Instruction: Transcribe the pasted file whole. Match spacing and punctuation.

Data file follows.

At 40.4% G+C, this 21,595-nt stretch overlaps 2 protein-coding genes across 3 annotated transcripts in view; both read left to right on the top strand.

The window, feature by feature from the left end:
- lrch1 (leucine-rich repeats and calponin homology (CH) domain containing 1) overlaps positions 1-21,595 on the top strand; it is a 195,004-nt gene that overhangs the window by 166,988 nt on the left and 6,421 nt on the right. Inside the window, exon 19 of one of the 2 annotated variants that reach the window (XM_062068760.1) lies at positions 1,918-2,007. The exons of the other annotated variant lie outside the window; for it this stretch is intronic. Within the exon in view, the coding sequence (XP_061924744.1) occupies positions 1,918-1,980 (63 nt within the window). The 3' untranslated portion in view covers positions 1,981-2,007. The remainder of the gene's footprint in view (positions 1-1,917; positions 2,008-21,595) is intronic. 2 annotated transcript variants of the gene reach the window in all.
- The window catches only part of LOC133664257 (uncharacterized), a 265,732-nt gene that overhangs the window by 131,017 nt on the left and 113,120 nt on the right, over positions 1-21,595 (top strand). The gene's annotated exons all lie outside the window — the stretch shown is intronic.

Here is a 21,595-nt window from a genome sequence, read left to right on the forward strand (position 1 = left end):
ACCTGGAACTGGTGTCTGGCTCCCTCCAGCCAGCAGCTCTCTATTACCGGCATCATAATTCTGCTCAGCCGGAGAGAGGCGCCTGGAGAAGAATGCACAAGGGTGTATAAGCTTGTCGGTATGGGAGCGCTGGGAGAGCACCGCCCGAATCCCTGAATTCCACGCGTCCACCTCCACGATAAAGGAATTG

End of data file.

At 40.4% G+C, this 21,595-nt stretch overlaps 2 protein-coding genes across 3 annotated transcripts in view; both read left to right on the top strand.

The window, feature by feature from the left end:
- lrch1 (leucine-rich repeats and calponin homology (CH) domain containing 1) overlaps positions 1-21,595 on the top strand; it is a 195,004-nt gene that overhangs the window by 166,988 nt on the left and 6,421 nt on the right. Inside the window, exon 19 of one of the 2 annotated variants that reach the window (XM_062068760.1) lies at positions 1,918-2,007. The exons of the other annotated variant lie outside the window; for it this stretch is intronic. Within the exon in view, the coding sequence (XP_061924744.1) occupies positions 1,918-1,980 (63 nt within the window). The 3' untranslated portion in view covers positions 1,981-2,007. The remainder of the gene's footprint in view (positions 1-1,917; positions 2,008-21,595) is intronic. 2 annotated transcript variants of the gene reach the window in all.
- The window catches only part of LOC133664257 (uncharacterized), a 265,732-nt gene that overhangs the window by 131,017 nt on the left and 113,120 nt on the right, over positions 1-21,595 (top strand). The gene's annotated exons all lie outside the window — the stretch shown is intronic.

Here is a 21,595-nt window from a genome sequence, read left to right on the forward strand (position 1 = left end):
ACCTGGAACTGGTGTCTGGCTCCCTCCAGCCAGCAGCTCTCTATTACCGGCATCATAATTCTGCTCAGCCGGAGAGAGGCGCCTGGAGAAGAATGCACAAGGGTGTATAAGCTTGTCGGTATGGGAGCGCTGGGAGAGCACCGCCCGAATCCCTGAATTCCACGCGTCCACCTCCACGATAAAGGAATTG